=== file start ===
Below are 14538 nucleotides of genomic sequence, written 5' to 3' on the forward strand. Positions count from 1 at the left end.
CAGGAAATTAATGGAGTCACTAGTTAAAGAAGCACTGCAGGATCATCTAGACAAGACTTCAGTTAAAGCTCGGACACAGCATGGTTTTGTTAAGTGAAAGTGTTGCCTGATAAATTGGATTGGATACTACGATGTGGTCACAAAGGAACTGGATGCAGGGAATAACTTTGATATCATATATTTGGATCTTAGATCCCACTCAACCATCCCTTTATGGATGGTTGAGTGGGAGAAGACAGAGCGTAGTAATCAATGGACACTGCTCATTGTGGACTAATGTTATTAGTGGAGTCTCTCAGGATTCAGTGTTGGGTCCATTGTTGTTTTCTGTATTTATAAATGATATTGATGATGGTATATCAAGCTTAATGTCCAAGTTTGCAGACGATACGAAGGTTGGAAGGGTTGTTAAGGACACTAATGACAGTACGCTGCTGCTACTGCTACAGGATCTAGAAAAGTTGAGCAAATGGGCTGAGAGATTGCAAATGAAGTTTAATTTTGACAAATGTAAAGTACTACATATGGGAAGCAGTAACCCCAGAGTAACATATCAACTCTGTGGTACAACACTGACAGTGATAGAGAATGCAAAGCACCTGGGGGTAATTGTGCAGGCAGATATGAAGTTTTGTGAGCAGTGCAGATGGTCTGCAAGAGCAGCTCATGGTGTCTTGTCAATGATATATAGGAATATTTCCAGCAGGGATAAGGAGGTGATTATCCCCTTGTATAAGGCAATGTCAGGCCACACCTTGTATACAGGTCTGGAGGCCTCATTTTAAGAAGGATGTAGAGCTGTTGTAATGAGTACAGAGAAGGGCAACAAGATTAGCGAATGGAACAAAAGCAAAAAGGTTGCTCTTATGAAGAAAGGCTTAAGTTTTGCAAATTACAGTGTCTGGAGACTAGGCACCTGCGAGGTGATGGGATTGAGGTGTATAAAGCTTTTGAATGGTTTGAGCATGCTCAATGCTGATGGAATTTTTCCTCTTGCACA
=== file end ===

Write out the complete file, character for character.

Below are 14538 nucleotides of genomic sequence, written 5' to 3' on the forward strand. Positions count from 1 at the left end.
CAGGAAATTAATGGAGTCACTAGTTAAAGAAGCACTGCAGGATCATCTAGACAAGACTTCAGTTAAAGCTCGGACACAGCATGGTTTTGTTAAGTGAAAGTGTTGCCTGATAAATTGGATTGGATACTACGATGTGGTCACAAAGGAACTGGATGCAGGGAATAACTTTGATATCATATATTTGGATCTTAGATCCCACTCAACCATCCCTTTATGGATGGTTGAGTGGGAGAAGACAGAGCGTAGTAATCAATGGACACTGCTCATTGTGGACTAATGTTATTAGTGGAGTCTCTCAGGATTCAGTGTTGGGTCCATTGTTGTTTTCTGTATTTATAAATGATATTGATGATGGTATATCAAGCTTAATGTCCAAGTTTGCAGACGATACGAAGGTTGGAAGGGTTGTTAAGGACACTAATGACAGTACGCTGCTGCTACTGCTACAGGATCTAGAAAAGTTGAGCAAATGGGCTGAGAGATTGCAAATGAAGTTTAATTTTGACAAATGTAAAGTACTACATATGGGAAGCAGTAACCCCAGAGTAACATATCAACTCTGTGGTACAACACTGACAGTGATAGAGAATGCAAAGCACCTGGGGGTAATTGTGCAGGCAGATATGAAGTTTTGTGAGCAGTGCAGATGGTCTGCAAGAGCAGCTCATGGTGTCTTGTCAATGATATATAGGAATATTTCCAGCAGGGATAAGGAGGTGATTATCCCCTTGTATAAGGCAATGTCAGGCCACACCTTGTATACAGGTCTGGAGGCCTCATTTTAAGAAGGATGTAGAGCTGTTGTAATGAGTACAGAGAAGGGCAACAAGATTAGCGAATGGAACAAAAGCAAAAAGGTTGCTCTTATGAAGAAAGGCTTAAGTTTTGCAAATTACAGTGTCTGGAGACTAGGCACCTGCGAGGTGATGGGATTGAGGTGTATAAAGCTTTTGAATGGTTTGAGCATGCTCAATGCTGATGGAATTTTTCCTCTTGCACA